Sen. Alan Cranston, D-Calif., ordinarily is a soft-spoken person as well as one of President Carter’s chief congressional supporters. But two weeks ago he demanded that the president fire Energy Secretary James R. Schlesinger “at once,” calling him “ineffective, insensitive and at times an embarrassment to the president and Congress.”
Senate Democratic Whip Cranston joined the growing number of Democrats in Congress who believe that consumers need an energy secretary committed to defending their interests rather than swelling the already swollen treasuries of the big oil companies.
The case against Schlesinger is as oppressive as Jimmy Carter’s stubbornness in keeping him. Schlesinger has proven to be an extraordinarily poor manager of the Department of Energy (DOE), a consistent underminer of Carter’s own campaign positions on energy, and an unyielding bureaucrat when it comes to consumer participation rights in governmental activities.
Management was supposed to be Schlesinger’s strong suit, according to his promoters. Yet the Department of Energy’s ineffectiveness has become legion, as described in detailed articles in Business Week and the Wall Street Journal. Associates say that Schlesinger is not interested in managing the department and wouldn’t know how if he was. His principle passion is military affairs.
Mismanagement ranges beyond encouraging deep infiltration by the oil industry, beyond neglecting to fill key executive positions and beyond the gross nonenforcement of the law against the energy corporations. Schlesinger’s own inspector general jarred top departmental officials when he recently reported that the “amount of fraud and abuse in DOE programs now going undetected, unprevented and unpunished because of our present inability to develop a forward investigative strategy is large.”
On questions of energy policies Carter has supported Schlesinger’s decision to let the price of domestically produced new oil and gas be determined by the OPEC-Exxon cartels. This is precisely what decontrol of federal pricing ceilings means; there is no free market price for these fuels.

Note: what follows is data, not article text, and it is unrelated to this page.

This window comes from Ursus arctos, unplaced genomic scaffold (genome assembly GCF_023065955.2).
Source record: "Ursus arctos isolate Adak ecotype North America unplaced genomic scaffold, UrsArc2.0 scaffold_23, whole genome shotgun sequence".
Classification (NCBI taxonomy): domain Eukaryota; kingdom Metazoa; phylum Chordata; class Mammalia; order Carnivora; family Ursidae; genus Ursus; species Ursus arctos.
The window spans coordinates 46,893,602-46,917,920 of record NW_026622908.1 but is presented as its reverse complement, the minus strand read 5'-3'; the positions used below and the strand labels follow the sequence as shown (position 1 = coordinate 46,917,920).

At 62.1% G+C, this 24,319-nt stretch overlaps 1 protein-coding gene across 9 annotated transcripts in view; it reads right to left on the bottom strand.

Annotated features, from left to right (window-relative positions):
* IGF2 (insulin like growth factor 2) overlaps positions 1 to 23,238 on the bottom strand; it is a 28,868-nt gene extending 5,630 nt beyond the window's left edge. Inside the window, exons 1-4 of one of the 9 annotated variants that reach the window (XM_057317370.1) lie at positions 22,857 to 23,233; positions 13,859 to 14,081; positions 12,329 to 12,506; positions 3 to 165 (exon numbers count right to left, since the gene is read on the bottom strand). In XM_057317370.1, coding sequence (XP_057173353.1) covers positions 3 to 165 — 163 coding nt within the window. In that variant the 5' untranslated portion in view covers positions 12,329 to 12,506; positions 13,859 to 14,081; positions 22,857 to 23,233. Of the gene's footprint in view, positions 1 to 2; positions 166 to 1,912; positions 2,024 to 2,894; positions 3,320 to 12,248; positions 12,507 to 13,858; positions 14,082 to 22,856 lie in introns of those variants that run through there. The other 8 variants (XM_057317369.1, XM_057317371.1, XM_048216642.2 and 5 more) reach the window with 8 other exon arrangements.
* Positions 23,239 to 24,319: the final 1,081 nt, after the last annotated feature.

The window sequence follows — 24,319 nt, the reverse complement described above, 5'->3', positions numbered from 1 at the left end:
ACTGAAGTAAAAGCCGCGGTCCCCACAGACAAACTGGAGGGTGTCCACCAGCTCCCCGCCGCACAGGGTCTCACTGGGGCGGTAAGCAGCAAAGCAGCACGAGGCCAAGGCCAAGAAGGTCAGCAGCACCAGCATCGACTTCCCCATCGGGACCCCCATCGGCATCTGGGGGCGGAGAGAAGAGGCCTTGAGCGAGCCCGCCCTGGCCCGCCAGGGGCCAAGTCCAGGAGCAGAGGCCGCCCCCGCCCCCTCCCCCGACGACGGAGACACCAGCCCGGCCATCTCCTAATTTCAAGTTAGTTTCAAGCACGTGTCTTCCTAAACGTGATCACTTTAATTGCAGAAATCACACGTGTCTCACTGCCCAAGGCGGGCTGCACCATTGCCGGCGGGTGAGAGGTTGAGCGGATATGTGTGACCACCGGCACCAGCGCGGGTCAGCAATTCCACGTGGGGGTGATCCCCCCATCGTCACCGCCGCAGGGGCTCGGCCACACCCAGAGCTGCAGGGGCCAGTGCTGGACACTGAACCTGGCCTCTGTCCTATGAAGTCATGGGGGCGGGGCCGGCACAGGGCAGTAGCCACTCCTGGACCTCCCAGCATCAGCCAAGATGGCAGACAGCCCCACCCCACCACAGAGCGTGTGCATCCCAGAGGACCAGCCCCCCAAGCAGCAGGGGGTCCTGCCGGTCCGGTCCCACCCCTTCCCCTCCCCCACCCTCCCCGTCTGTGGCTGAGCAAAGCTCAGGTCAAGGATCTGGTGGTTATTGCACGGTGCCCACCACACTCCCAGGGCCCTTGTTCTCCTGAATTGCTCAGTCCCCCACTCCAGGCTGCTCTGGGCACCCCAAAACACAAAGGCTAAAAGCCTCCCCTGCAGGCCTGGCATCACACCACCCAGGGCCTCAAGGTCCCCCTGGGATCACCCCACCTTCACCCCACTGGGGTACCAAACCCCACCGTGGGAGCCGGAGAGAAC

As a result, Carter, who wanted to be renowned as a consumer advocate, will be responsible for siphoning more tens of billions of dollars from consumers to Big Oil than Nixon and Ford dreamed of transferring during their tenures as president.
On nuclear power, Schlesinger shows how his lack of fortitude can replace his availability of analysis. I once heard him comment that an industry with a “lot of cash and momentum” behind it has to be taken seriously. Now that the crumbling nuclear industry is running out of both cash and momentum, it can still run on Schlesinger. A fervent believer in the electric atom, Schlesinger has remarked that he would feel secure sleeping right next to an atomic reactor–presumably in a nonaccident mode. And during a White House meeting with mayors, according to an astonished mayor, John Hutchinson of Charleston, W. Va., Schlesinger airily observed that he knew of no problem in handling nuclear waste.
If nuclear power has become Carter’s and Schlesinger’s first resort, solar and energy conservation have become the last resort. Much solar research and development spending by the department has been going to the wrong companies for the wrong prototype designs. From wind power to solar electric, the department’s technical choices for development seem destined to prove failure rather than a huge success.
Prof. David Inglis of the University of Massachusetts (Amherst) and Prof. Otto Smith of the University of California at Berkeley have raised serious questions at the orientation of these programs. But the department is too preoccupied with shoveling millions of dollars to large corporate contractors to listen. Schlesinger undoubtedly has spent more time lighting his ever-present pepe than working on solar and energy conservation policies.
An authoritarian, bureaucratic mind rounds out Schlesinger’s performance. Contrary to Carter’s own representations to Congress in 1977, Schlesinger successfully opposed Sen. Abraham Ribicoff’s proposal to lower the economic barriers to consumer participation in the new Department of Energy’s proceedings. In contrast, the oil industry has the money to be heard.
Schlesinger’s speaking schedule has taken him afar to business gatherings in Houston, Dallas, Palm Beach and New York. But he has rejected the request of citizen groups in Washington, D.C., and elsewhere to address them and respond to questions. He is not a man who relishes having his pro-big business practices cross-examined.
In the 1980 presidential campaign, Schlesinger will become a major campaign issue within the Democratic party itself. Carter is Carter’s image while Schleiinger is Carter’s reality–which is why the likehood is great that Schlesinger will be asked to find another job within a year.